Current & Upcoming Exhibitions
New Kinships: Community Dialogues and Interdisciplinary Connections presents two distinct, yet interrelated projects: Wish You Were Here, which features multidisciplinary contributions of visual and text based work focused on placemaking, and Community Table, which utilizes printmaking and design to consider food insecurity in San José. With guidance and mentorship of faculty and staff members in Art, Design, English, Urban Studies, and Nutrition, for over a year students have been engaged in thoughtful exploration of concerns that are currently central in the lives of the San José community: the Covid 19 pandemic and ensuing shelter in place orders, food insecurity, climate change and sustainability, cultural history, and intergenerational connection.
The Natalie and James Thompson Art Gallery is pleased to reopen to the public with an exhibition of works drawn entirely from San José State University’s extensive art collection. Inspired by the relationship between the University and the Bay Area art scene, the exhibition includes work by faculty, students, visiting artists and notable regional artists representing the major art historical movements and genres of modern art. Featuring work by Helen Gerardia, Jun Kaneko, Roberta Loach, Dennis Nolan, George Rouault, Paul Staiger and others.
Wafaa Bilal: Canto III
A satellite launch, historical archive, and an expanded conversation on the after effects of dictatorship come together in Canto III, a groundbreaking new project by internationally renowned artist Wafaa Bilal. The work is an anti-monument that parodies a 1990’s proposal by Saddam Hussein’s followers in the Ba’ath Party to launch a golden bust of the despot into orbit. Thirty years later, the cubesat designed by Bilal, will be launched into lower orbit and will periodically transmit images of the miniaturized monument against the dramatic backdrop of space to the gallery via a selfie cam. This self-documenting monument is both a critique of the self-reflective nature of monument creation and a commentary on the ways that digital technology has transformed viewers’ collective relationship with not only space, but reality itself.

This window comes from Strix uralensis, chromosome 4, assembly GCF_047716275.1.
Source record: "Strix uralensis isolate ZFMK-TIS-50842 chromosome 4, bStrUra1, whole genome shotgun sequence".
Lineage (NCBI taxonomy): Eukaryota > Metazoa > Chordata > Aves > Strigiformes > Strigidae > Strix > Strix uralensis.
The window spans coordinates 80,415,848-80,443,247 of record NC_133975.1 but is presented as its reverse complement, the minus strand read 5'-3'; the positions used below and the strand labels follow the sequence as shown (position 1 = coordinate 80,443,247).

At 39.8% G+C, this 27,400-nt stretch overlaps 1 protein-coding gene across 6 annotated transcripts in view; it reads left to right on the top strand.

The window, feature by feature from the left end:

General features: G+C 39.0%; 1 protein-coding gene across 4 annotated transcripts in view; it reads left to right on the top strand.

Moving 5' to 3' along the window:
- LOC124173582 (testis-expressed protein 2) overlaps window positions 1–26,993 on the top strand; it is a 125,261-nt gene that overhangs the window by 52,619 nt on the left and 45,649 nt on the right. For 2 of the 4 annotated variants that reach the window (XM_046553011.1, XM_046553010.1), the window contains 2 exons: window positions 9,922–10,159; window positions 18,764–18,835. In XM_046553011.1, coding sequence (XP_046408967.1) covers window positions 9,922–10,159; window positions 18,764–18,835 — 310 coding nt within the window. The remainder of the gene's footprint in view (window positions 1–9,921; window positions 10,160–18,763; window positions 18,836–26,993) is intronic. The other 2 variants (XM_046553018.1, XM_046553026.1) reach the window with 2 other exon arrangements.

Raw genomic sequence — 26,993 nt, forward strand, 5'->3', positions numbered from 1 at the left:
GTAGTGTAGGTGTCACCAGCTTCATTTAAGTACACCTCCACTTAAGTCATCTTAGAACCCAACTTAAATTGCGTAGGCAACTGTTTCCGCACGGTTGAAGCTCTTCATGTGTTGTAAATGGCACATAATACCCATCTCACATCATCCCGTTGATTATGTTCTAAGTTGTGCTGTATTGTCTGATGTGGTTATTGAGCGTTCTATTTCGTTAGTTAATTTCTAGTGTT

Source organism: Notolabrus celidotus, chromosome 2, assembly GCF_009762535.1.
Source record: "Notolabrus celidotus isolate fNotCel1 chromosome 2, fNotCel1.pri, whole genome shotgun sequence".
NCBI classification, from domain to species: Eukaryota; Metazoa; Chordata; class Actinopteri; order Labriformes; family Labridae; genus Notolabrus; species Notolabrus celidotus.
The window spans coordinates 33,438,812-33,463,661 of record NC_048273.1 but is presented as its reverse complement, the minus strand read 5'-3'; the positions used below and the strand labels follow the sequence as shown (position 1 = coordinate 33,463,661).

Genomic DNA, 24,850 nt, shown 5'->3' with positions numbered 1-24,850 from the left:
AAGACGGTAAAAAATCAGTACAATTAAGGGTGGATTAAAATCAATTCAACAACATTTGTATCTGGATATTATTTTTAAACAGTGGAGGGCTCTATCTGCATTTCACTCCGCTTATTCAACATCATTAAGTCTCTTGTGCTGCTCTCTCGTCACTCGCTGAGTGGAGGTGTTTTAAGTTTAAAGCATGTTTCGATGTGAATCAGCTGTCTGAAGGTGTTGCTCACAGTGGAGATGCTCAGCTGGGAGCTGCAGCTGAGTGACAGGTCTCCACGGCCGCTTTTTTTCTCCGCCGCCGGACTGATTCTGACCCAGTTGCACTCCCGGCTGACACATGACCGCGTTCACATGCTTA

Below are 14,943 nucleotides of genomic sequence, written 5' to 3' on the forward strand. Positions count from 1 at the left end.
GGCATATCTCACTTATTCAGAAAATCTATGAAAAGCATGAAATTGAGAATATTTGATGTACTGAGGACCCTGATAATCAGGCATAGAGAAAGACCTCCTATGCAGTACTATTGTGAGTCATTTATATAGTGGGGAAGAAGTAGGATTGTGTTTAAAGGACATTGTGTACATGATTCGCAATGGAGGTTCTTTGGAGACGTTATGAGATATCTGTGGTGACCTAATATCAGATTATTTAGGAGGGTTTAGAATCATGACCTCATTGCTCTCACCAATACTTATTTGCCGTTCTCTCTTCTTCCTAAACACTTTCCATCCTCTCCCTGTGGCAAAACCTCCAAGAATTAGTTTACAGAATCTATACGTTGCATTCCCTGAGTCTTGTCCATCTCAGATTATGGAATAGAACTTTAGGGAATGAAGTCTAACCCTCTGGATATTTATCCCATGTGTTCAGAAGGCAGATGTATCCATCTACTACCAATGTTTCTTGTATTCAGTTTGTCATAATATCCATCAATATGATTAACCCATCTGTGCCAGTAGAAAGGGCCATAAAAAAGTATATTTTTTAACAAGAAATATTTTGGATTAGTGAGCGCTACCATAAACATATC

Rosa Menkman: Shadow Knowledge
Born in 1983 in Arnhem, Netherlands, artist and researcher Rosa Menkman has worked extensively on pushing the boundaries of technology through the exploration of glitches, compressions, encoding, and other artifacts that are produced in analogue and digital media. Menkman’s career is defined by a strong basis in research. In 2010, Menkman published the Glitch Studies Manifesto, in which she laid out eight statements on understanding and working with glitch. The crucial one being that one must start by accepting the inevitability of such errors. “Acknowledge that although the constant search for complete transparency brings newer, ‘better’ media, every one of these improved techniques will always possess their own inherent fingerprints of imperfection,” wrote Menkman. In 2011, she published Glitch Moment/um, which explores the growing field of glitch art and examines it through critical, technical and cultural lenses, before considering the possibilities of a glitch art genre.